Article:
A top city lawmaker has once again put off plans to inquire into the city’s charter schools.

City Council Education Chair Daniel Dromm said Tuesday that he is postponing a long-planned oversight hearing until May, just weeks after first delaying the hearing. He also said that he will be welcoming charter schools to testify, indicating a broader shift toward goodwill between some in city government and the charter school sector.

“There are charter schools that I am impressed with,” said Dromm, a former New York City teacher, in an interview on Tuesday.

Dromm made headlines in March when he said he’d hold a hearing in response to Success Academy CEO Eva Moskowitz’s decision to close her schools to send students to a political rally in Albany. Dromm said he was ”deeply concerned” about the closure and promised to use the council’s oversight powers to investigate the network’s political activities, private fundraising, and salaries for top officials.

Moskowitz has been the target of criticism from Dromm and Mayor Bill de Blasio because of her network’s aggressive expansion plans and her willingness to attack political opponents. Success board members were among the charter school backers who donated more than $800,00 to Gov. Andrew Cuomo’s reelection bid, recent campaign finance filings show.

But the political landscape around charter schools has changed dramatically since de Blasio was elected, promising to charge rent to well-heeled charter management organizations. De Blasio earned a sharp rebuke from state lawmakers, who outlawed that possibility in a recent state budget deal, and from charter school supporters who mounted an influential campaign against the city’s initial decision to deny space to a Success Academy middle school.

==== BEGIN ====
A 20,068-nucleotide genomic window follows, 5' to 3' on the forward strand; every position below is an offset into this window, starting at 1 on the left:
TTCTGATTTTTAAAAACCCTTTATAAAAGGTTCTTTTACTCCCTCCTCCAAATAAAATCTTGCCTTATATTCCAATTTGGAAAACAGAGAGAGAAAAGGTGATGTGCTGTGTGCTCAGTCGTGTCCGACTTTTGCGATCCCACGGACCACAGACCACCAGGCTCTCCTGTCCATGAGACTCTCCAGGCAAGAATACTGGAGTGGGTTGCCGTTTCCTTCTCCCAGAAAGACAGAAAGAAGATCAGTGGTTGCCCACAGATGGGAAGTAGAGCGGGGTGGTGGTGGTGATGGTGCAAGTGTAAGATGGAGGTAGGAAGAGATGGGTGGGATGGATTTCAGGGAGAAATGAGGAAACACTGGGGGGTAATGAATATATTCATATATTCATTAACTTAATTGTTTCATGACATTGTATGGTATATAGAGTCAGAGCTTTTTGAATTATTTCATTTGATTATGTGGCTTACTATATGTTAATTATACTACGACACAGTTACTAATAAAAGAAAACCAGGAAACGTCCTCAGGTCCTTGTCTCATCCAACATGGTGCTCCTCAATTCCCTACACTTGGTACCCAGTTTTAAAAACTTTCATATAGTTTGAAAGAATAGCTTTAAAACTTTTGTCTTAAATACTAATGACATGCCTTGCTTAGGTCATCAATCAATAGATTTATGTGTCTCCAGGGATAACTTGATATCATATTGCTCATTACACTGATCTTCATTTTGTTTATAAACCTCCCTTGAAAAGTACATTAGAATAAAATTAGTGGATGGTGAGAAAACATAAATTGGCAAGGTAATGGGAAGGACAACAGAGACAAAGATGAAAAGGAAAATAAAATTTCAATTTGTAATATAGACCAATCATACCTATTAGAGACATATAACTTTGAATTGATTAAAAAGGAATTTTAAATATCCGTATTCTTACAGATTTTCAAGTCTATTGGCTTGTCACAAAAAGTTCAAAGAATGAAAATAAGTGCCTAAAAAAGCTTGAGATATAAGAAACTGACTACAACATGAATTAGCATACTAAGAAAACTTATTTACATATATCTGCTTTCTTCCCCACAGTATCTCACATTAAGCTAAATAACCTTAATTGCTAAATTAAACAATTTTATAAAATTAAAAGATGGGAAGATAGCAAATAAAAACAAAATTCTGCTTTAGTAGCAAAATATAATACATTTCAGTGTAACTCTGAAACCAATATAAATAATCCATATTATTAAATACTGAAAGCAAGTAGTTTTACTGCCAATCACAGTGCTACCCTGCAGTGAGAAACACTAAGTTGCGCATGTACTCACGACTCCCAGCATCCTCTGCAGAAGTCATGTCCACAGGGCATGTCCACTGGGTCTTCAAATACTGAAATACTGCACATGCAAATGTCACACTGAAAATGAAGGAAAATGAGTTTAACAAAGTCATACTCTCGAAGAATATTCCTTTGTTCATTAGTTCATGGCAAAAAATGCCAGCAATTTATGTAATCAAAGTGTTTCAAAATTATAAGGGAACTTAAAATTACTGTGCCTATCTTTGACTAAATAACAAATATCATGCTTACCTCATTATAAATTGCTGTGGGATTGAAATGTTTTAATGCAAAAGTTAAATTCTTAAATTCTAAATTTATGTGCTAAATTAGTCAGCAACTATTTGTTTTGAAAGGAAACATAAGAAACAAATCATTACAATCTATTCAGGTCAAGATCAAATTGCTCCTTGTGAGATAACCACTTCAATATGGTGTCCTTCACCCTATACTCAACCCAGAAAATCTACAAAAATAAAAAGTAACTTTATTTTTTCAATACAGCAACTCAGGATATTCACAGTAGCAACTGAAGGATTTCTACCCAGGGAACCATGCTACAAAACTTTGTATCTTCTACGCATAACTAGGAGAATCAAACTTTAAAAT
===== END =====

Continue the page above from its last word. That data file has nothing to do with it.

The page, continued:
A group of “community-based” charter schools is now in regular contact with City Hall. Dromm is also joining charter school leaders in Queens on Wednesday to discuss educational challenges facing English language learners.

Today, Dromm told Chalkbeat that he expected representatives from some of those “community-based” charter schools to appear at the council’s hearing, and that he never intended to single out Success. He said Moskowitz’s rally simply reminded him of a need to hold a broader oversight hearing, first scheduled for April 8.

But Dromm cancelled that first hearing four days before it was scheduled, just as de Blasio was seeking to ease tensions between the city and the charter school sector. Dromm said then he hoped to reschedule the hearing for April 24.

“I never meant to infer in any way that Eva [Moskowitz] was corrupt, but we want to look at all charter schools, transparency issues, shining a light on them,” Dromm said.